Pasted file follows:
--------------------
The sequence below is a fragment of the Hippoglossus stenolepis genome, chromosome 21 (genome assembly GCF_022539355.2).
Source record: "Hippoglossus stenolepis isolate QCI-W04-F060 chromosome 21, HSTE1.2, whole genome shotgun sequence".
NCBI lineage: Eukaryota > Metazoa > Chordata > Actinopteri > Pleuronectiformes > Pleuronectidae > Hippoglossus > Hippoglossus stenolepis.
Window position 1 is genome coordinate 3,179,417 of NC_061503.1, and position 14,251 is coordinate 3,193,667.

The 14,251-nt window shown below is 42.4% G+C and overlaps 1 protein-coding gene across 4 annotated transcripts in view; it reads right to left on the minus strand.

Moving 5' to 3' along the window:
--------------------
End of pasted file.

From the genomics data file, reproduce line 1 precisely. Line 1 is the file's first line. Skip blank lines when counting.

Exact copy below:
The sequence below is a fragment of the Hippoglossus stenolepis genome, chromosome 21 (genome assembly GCF_022539355.2).